یک گیمر چینی بعد از20 ساعت انجام بدون توقف بازی رایانه ای دچار حالت فلج شده از ناحیه کمر به پایین شده است.
در سال 2008 چین اولین کشور بود که موضوع اعتیاد اینترنتی را رسما اعلام کرد. از آن به بعد، روشهای بسیاری در سرتاسر کشور برای مقابله با این مشکلی میلیونی مطرح شده از جمله اردوگاههای بازیهای ویدیویی که شرایط مشابهی با زندانیان دارند، به وجود آمده است.
به گزارش “ساوت چاینا مورنینگ پست” تخمین زده می شود چین 565 میلیون گیمر دارد.
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Gamer Paralyzed From Waist Down After 20-Hour Nonstop Internet Cafe Binge
A Chinese gamer lost sensation from his waist down after playing video games nonstop for 20 hours at an internet cafe in Jiaxing, Zhejiang Province, on Sunday, reported local media.
In a video posted to Pear, a Chinese video platform, the man, whose identity has not been revealed, can be seen being lifted onto a stretcher by several paramedics in high visibility jackets.
A friend of the man said: “It seems he had lost sensation completely and couldn’t move at all. We had to call for an ambulance.”
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Gamer Paralyzed Internet Cafe Binge A Chinese gamer lost sensation of his legs after playing computer games at an internet cafe for 20 hours nonstop. The gamer begged his friend to keep playing the unfinished game as he was carried off to the hospital on a stretcher by paramedics. Pear Video/Screenshot
According to an article on qq.com, the man realized he was paralyzed when he attempted go to the toilet—but then found he could not move the lower half of his body.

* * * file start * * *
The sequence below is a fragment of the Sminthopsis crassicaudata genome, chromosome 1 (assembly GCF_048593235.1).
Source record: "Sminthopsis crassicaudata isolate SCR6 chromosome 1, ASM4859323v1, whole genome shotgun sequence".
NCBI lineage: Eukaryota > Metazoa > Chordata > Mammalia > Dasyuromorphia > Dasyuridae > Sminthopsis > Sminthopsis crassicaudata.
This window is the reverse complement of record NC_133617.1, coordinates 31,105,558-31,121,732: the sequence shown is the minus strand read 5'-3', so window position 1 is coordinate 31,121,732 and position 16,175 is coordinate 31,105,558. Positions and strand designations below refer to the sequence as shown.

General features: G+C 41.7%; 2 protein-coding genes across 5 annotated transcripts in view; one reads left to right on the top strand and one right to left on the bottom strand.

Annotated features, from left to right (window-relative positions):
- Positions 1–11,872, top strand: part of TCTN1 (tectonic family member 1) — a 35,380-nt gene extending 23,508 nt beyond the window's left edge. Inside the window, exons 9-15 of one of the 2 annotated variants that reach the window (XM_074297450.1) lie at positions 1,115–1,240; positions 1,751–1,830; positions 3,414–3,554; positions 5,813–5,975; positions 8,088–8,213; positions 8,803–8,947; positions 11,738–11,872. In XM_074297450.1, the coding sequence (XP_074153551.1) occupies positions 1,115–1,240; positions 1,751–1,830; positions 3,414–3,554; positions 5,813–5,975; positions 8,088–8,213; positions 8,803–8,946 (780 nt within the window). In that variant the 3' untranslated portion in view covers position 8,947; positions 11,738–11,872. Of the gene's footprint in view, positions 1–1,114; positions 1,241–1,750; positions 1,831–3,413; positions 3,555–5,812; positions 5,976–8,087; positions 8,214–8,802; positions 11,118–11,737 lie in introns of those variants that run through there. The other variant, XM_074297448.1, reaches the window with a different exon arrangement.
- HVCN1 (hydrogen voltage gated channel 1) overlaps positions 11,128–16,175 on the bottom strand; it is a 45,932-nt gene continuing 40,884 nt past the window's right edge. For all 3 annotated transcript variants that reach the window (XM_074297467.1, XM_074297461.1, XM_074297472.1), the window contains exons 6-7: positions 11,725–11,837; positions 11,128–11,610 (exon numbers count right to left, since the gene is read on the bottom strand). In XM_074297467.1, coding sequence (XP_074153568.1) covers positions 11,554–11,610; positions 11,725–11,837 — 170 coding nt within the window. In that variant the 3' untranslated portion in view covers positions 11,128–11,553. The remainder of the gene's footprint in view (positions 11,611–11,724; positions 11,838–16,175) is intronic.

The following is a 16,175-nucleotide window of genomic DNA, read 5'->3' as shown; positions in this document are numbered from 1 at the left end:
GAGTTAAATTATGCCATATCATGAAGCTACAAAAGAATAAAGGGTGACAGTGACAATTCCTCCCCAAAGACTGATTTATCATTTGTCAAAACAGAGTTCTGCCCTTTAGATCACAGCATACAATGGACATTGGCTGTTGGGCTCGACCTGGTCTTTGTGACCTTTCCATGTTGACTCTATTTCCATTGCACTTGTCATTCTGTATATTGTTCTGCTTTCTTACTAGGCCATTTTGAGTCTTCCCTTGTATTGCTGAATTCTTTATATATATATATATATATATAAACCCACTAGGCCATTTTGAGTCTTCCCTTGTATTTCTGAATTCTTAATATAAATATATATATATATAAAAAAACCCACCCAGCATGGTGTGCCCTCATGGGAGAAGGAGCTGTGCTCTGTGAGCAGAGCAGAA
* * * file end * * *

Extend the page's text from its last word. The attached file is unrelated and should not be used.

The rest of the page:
He reportedly entered the internet cafe on Saturday evening and had been playing the same game without any breaks for 20 hours straight, until he was taken to the hospital Sunday afternoon.
Upon being carried out of the internet cafe, the man can be heard in the video begging his friends to continue playing his unfinished game.
China has an estimated 565 million gamers, reported South China Morning Post.
In 2008, China became the first country to officially declare internet addiction—sometimes called “digital heroin”—a clinical disorder. Since then, many methods have emerged across the country to tackle the problem plaguing millions, including video game boot camps that bear similar conditions to those of a prison.
The Chinese government has also attempted to crack down on the gaming industry over the past decade. Last July, People’s Daily, the official newspaper of the Communist Party, blasted Tencent’s game Honor of Kings as being “poison” and linked the game to reports of young people stealing money, experiencing strokes and even jumping out of high-rise windows.